To protect body against pathogens (diseasecausing MO) that may enter. Transmission of pathogens:
   

Air Contaminated food Animal vectors Contact

patho: disease gens: agents

First Line Second Line Third Line


Prevention of pathogens entering the body by mean of physical and chemical barriers.

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Sweat Sebum

 

Tears and saliva Mucous membranes

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A physical barrier It has dead keratinised layer that is hard to penetrate Continual shedding of dead skin cells prohibit growth of pathogens If there is a cut, the blood clots quickly to seal the wound

To prevent blood loss and entry of pathogens

Sweat and Sebum

 

Produced by skin as chemical barrier Protective film over skin Acidic sebum secreted by sebaceous glands contain lysozymes, which destroy cell walls of certain bacteria

Tears and Saliva

Tears and saliva contain lysozymes, which destroy bacteria (protect eyes and mouth)

Mucous Membranes

Lines trachea, respiratory passageways, digestive and urogenital tracts.

Mucous Membranes:
Methods of Defense

Mucus secreted in the nasal cavity and trachea
 

traps dust particles and microbial spores contains lysozyme to destroy bacteria

The cilia in the respiratory tract sweep the trapped particles to the pharynx. The hydrochloric acid in gastric juice can kill many microorganisms


The non-specific killing action by phagocytic WBC (e.g. neutrophil-blood, macrophages-IF;
some dissolved e.g. venom and toxin).

They are attracted by chemicals produced at the sites of infection, engulf and ingest MO or other particles (like debris) by phagocytosis. Some phagocytes may also be destroyed by toxins of pathogens.


Immune System

System triggered in response to the presence of foreign substance (antigen = proteins / polysaccharides usually found on cell membrane of MO or foreign tissues) in our body. Specific / targeted response The state which the body is resistant to infections by pathogens



B Lymphocytes – produce antibody T Lymphocytes – attack infected cells or secrete certain chemicals to coordinate immune response


Protein produced by lymphocytes in response to the entry of an antigen into the body. Each type of antibody is specific to a particular antigen. They help to destroy pathogens in different ways.

Types of Antibody Action
    

Neutralisation – neutralizes toxins Agglutination – binds to surface of antigens and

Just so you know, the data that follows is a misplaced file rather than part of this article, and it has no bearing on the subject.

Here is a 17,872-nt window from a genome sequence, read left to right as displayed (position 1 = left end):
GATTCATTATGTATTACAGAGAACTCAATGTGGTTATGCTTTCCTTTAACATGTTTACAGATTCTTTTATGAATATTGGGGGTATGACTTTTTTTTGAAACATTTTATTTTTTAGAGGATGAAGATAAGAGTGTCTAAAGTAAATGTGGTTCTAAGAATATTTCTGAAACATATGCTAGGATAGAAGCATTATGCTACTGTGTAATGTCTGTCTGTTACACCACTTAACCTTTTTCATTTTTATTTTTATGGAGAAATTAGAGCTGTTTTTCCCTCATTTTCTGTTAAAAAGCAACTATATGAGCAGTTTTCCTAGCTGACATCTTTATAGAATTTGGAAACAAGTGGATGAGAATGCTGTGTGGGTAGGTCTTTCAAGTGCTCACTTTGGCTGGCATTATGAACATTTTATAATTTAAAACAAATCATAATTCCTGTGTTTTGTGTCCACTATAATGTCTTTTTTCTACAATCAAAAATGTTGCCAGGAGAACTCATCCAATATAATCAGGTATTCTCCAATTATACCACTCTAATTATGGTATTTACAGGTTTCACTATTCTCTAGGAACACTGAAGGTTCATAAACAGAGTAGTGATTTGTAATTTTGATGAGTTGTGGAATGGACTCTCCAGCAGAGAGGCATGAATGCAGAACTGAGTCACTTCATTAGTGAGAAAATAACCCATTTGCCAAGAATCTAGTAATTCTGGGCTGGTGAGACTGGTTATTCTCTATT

cause clumping of bacteria cells Precipitation – precipitates soluble antigens to form immobile precipitates Opsonisation – binds to surface of antigens to stimulate phagocytosis by macrophages Lysis – binds to surface of antigens to form pores on cell membrane, which leads to cell rupture

Memory Lymphocyte

After recovery, some lymphocytes remain for a period of time.

Memory lymphocytes Infection by the same type of antigen

Defend against future infection.

Therefore, we are immune against particular diseases.

Immunity – ability of organism to resist infection by pathogens or their toxin effects.

Types of Immunity

Naturally Acquired
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Active Passive Active Passive

Artificially acquired
 


Find the graphical representation of each type of immunity.
 

Draw the line graph(s) in a piece of A4 paper Make sure there are:
  

Title Axis labels and units Graph labels
Your A4 paper must be divided into 4 equal parts for this assignment

1 3

2 4


HIV Replication


“Some people get fever, headache, sore muscles and joints, stomach ache, swollen lymph glands, or a skin rash for one or two weeks. Most people think it's the flu. Some people have no symptoms” (AIDS.ORG 2003). In the later stages of HIV symptoms may include: Persistent, unexplained fatigue Soaking night sweats Shaking chills or fever higher than 100 F for several weeks Swelling of lymph nodes for more than three months Chronic diarrhoea Persistent headaches


How can you avoid infection?

The only 100% safe way to avoid HIV infection are through abstinence and never sharing needles. If you decide to be sexually active, you should use a condom. For medical procedures, you can donate your own blood in advanced.

World AIDS Day 1st Dec

CV disorders (eg.)
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Anemia (ah-NEE-me-yah): Diseased condition in which there is a deficiency of red blood cells or hemoglobin. Arteriosclerosis (ar-tir-ee-o-skle-ROW-sis): Diseased condition in which the walls of arteries become thickened and hard, interfering with the circulation of blood. Atherosclerosis (ath-a-row-skle-ROW-sis): Diseased condition in which fatty material accumulates on the interior walls of arteries, making them narrower. Hemophilia (hee-muh-FILL-ee-ah): Inherited blood disease in which the blood lacks one or more of the clotting factors, making it difficult to stop bleeding. Hypertension (hi-per-TEN-shun): High blood pressure. Leukemia (loo-KEE-mee-ah): Type of cancer that affects the bloodforming tissues and organs, causing them to flood the bloodstream and lymphatic system with immature and abnormal white blood cells. Sickle cell anemia (SICK-el cell ah-NEE-me-yah): Inherited blood disorder in which red blood cells are sickle-shaped instead of round because of defective hemoglobin molecules.

Appreciating a healthy CV system
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Stick to a nutritious, well-balanced diet. Control your blood pressure. Control blood cholesterol. Prevent and manage diabetes. Quit smoking. Minimize stress.

An electron micrograph scan of a human aortic valve. The aorta is the main artery of the systemic circulation. (Photograph by P. Motta. Reproduced by permission of Photo Researchers, Inc.)

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